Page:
So Parranda won a poetry prize for poets from the Americas which is handed out at the Case de América in Madrid. It is published in Spain by what seems to be a fairly small publisher and one whose books are difficult to order in Canada. Rafael Courtoisie is an Uruguayan writer who was recently named to the Academy of Letters of his country and has had so far an interesting career both a writer and teacher, and more to come I hope. I have had an interesting time exploring his work so far and I am in the process of formulating a study course on Uruguayan literature (which I hope will be a good preparation for a vacation in Uruguay in 2-3 years from now).

The other course of study I am pursuing is the short Coursera offering on Australian literature, a six-week exploration of Australian literature fundamentals with a professor from the University of Western Australia. So far pretty interesting, although I have already fallen being and am trying to catch up. The first week was about varying perceptions of land and space from current and early writers, as well as from aboriginal culture. The second week focuses on the original of Australia as a penal colony and how this theme as been used in literature. The main part of the course are the video lectures and little actual reading (short extracts only) which makes it a good introduction but certainly invites one to more in depth reading. In terms of workload, it is much less daunting than the 2 previous lit courses I did on Coursera which required reading a full-size novel each week (or the equivalent in smaller works).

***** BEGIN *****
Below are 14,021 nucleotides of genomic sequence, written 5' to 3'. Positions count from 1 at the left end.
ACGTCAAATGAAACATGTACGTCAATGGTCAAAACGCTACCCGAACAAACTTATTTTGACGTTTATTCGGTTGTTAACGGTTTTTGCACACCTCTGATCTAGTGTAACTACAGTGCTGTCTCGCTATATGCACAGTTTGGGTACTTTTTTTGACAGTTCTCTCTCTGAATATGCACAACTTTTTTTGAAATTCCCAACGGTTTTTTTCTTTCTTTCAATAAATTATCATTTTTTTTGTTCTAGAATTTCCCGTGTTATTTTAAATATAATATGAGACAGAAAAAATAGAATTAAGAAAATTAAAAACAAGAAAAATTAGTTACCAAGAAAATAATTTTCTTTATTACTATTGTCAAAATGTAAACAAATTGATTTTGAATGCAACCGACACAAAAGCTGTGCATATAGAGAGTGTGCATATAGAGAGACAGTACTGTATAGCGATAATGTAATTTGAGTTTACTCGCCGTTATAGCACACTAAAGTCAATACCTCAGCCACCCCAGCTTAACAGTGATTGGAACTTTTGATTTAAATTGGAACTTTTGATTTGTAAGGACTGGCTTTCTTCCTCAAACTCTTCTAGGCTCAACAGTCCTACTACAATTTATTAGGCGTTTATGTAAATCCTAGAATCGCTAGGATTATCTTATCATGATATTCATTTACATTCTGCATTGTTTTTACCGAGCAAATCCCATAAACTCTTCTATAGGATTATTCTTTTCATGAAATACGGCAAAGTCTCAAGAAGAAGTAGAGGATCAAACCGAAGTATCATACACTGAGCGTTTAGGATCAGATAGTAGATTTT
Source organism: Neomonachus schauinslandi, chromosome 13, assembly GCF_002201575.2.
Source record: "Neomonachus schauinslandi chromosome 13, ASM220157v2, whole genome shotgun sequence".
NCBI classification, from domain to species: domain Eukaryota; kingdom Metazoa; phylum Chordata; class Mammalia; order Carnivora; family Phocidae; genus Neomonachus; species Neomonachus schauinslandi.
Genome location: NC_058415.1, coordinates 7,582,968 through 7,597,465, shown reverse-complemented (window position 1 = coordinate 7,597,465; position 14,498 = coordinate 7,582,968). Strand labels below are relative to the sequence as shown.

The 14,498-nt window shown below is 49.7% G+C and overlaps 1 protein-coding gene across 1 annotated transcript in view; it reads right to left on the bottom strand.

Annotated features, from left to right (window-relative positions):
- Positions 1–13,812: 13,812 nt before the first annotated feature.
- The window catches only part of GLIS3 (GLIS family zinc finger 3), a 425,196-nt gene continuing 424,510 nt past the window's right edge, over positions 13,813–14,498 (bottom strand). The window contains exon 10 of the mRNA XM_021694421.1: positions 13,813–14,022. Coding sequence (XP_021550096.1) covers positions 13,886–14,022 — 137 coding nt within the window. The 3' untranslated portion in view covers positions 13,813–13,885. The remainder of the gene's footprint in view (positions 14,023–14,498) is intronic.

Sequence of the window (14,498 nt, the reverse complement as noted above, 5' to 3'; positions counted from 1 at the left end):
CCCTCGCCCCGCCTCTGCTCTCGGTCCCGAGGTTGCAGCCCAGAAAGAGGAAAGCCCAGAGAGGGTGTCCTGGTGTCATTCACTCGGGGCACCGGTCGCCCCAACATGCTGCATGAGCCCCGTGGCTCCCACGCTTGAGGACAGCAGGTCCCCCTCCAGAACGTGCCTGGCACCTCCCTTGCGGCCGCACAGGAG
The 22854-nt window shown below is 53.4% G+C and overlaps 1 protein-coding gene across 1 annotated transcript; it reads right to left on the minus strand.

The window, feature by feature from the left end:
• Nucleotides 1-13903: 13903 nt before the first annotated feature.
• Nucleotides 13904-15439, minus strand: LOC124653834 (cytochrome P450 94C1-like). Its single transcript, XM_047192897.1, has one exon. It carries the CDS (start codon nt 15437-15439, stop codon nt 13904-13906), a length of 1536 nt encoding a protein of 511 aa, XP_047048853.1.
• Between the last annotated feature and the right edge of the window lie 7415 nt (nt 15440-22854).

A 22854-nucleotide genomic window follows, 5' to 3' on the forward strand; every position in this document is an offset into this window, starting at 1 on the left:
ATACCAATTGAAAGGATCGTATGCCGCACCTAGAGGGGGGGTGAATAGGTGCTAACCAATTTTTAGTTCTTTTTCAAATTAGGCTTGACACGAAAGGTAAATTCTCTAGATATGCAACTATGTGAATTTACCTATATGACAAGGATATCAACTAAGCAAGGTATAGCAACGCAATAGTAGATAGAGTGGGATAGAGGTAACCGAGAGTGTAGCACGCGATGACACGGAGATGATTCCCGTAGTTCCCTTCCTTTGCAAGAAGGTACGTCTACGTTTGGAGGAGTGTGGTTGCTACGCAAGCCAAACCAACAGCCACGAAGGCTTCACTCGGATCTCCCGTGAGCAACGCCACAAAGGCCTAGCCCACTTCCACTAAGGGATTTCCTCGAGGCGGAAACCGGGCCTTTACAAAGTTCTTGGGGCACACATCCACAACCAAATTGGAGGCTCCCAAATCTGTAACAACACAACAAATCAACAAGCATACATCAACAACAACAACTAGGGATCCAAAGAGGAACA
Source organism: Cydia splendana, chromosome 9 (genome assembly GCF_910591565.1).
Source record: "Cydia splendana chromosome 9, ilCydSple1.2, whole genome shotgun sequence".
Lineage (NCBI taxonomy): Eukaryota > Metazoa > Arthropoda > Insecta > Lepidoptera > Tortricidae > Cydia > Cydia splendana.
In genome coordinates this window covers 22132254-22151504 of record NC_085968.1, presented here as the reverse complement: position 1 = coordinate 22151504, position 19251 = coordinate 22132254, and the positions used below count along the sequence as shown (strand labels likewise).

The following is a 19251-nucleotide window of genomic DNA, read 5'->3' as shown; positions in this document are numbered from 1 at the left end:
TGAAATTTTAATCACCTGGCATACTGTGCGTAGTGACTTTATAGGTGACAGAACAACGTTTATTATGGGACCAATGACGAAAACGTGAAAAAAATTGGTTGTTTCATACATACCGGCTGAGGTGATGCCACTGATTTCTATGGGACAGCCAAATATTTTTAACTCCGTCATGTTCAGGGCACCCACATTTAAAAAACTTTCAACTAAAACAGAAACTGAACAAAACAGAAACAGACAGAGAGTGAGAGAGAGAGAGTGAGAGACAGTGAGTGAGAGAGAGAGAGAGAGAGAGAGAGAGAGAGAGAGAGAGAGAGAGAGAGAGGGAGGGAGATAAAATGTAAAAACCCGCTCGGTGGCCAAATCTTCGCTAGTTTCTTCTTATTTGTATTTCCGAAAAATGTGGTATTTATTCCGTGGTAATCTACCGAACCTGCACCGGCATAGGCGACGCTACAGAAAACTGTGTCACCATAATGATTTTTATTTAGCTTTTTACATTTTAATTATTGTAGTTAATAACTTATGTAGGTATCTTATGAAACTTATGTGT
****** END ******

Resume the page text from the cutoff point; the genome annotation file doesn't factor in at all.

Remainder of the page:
So, my head is all over the place… Oh well, back to reading (and cooking and housework, as it is Sunday and there are other demands on my time as well).

And here we go for the humorous link:

Sheldon (The Big Bang Theory) playing the Star Trek theme on the theremin: https://www.youtube.com/watch?v=_YYABE0R3uA